VALS is calling for a human rights compliant, health drive response to confirmed COVID-10 cases in detention
Key Facts about the COVID-19 in detention
6 prisons and 2 youth detention centres have gone into lockdown, after staff and people who are detained have tested positive for COVID-19
- The Government has a responsibility to implement measures to keep everyone safe and healthy, especially the people who are in its care. People in detention are incredibly vulnerable, unable to take steps like the rest of us, such as physically distancing, to protect themselves.
- Any measures taken and practices adopted in places of detention in an attempt to contain COVID-19 must never amount to torture or cruel, inhuman or degrading treatment, and the Government has an obligation to provide equivalency of medical care to people in detention.
- Many people come and go from prisons including prison staff, contractors, health professionals, educators, as well as people who are detained and released, on a daily basis – this means that any detention COVID-19 outbreaks will impact on the rest of the community.
- The overrepresentation of Aboriginal and Torres Strait Islander people in the criminal legal system means that they will be disproportionately impacted should there be an outbreak of COVID-19 in Victoria’s prisons. Aboriginal and Torres Strait Islander people in custody are also particularly vulnerable to COVID-19, with many people having underlying medical conditions. They should be among those who are prioritised for release from detention.
- Releasing people from detention is an essential part of a comprehensive and responsible public health strategy.
VALS is calling on the government to immediately release people from detention via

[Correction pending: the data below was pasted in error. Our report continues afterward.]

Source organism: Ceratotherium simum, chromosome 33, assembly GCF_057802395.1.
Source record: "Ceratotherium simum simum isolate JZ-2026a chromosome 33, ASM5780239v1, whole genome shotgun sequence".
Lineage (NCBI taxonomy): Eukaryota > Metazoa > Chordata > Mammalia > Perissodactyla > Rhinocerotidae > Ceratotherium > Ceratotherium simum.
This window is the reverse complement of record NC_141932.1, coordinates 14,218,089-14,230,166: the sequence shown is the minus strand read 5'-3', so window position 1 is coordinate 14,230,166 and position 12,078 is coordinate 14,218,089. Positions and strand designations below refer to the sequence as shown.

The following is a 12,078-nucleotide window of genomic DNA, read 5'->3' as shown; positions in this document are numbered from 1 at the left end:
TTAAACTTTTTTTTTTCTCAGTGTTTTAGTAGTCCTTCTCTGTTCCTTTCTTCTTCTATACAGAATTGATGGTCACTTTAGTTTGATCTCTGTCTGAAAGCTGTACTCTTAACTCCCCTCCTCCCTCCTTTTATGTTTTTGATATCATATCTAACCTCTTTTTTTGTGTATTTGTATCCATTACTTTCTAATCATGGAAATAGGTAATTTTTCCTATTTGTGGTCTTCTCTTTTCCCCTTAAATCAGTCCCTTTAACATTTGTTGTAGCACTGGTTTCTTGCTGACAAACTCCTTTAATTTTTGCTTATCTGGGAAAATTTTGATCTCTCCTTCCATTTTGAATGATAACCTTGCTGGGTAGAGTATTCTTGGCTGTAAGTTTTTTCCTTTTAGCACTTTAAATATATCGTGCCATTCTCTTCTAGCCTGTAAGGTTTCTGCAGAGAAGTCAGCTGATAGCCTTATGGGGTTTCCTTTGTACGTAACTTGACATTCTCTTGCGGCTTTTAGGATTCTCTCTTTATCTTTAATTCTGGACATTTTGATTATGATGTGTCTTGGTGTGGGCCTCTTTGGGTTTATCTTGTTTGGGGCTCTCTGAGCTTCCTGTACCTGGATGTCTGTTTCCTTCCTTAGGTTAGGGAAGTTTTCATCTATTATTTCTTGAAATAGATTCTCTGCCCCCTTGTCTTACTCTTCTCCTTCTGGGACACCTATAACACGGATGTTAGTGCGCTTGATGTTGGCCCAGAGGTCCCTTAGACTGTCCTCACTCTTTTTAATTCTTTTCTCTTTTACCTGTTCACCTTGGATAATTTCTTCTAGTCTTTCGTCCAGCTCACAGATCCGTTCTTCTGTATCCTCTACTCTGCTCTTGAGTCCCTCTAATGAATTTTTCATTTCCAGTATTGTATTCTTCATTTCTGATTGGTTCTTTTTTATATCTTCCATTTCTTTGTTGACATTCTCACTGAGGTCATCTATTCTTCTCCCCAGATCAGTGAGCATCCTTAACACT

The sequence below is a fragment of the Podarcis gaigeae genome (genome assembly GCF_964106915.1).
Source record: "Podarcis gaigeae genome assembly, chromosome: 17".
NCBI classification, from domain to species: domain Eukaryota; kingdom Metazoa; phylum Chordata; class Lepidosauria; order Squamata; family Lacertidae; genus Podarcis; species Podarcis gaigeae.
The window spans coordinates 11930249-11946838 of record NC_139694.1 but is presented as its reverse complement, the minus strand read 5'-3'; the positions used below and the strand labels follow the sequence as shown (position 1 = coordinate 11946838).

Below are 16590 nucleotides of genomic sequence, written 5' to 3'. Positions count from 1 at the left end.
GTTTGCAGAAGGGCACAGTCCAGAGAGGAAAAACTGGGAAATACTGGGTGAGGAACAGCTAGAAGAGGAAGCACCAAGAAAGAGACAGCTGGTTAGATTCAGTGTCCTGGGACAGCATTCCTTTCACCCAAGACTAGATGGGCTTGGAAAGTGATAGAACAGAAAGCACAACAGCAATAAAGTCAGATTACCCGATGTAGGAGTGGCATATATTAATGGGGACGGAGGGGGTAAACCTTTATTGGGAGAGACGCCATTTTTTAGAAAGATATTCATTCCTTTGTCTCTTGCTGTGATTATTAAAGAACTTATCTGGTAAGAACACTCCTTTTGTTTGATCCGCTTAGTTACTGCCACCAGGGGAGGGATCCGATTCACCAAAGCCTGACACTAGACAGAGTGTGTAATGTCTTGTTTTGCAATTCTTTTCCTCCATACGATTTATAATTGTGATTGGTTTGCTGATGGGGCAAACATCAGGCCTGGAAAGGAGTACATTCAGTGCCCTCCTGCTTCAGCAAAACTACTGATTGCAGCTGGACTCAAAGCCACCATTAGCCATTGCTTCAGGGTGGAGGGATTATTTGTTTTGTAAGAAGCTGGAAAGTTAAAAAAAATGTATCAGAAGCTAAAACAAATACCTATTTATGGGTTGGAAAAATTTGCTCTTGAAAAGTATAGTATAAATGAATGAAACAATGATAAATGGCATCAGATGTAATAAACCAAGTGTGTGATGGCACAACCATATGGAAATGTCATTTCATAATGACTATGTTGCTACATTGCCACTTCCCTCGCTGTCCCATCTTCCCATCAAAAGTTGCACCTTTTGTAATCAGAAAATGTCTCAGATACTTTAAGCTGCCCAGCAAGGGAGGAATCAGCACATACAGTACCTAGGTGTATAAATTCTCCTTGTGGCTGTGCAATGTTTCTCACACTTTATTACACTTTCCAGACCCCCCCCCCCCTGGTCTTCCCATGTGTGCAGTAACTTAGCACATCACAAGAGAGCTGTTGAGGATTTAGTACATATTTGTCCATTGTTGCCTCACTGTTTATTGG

- Administrative leave on health grounds for those most at risk of COVID-19 and most impacted by restrictive measures – like increased use of solitary confinement – being used to try to contain the virus.
- Using existing legal powers to grant 14 days early release to people in prison who are close to the end of their sentence. Noting that 25.5% of men and 40.9% of women serve terms of imprisonment that are less than one month.
- Granting parole or leave to people in prison who pose a low risk to the community if released.
- Granting parole or leave to children and young people, so that they can be with, and be supported by, their families and community during this ongoing public health emergency; and
- Making bail more accessible for children, young people and adults on remand, who are yet to be found guilty of any criminal offending and who pose a low risk to the community if released. Around half (46.2%) of ATSI people in prison (and 61.4% of ATSI women) are in prison purely on remand
We also ask for the Government to enact legislation, like in New South Wales, to facilitate the early release of people in prison serving sentence who are identified as particularly vulnerable to the impact of COVID-19 and then make use of such legislation to reduce the number of people in our prisons.
Raising the age of criminal responsibility to 14 is another means by which the Government can keep some of the most vulnerable people in our community safe – our children.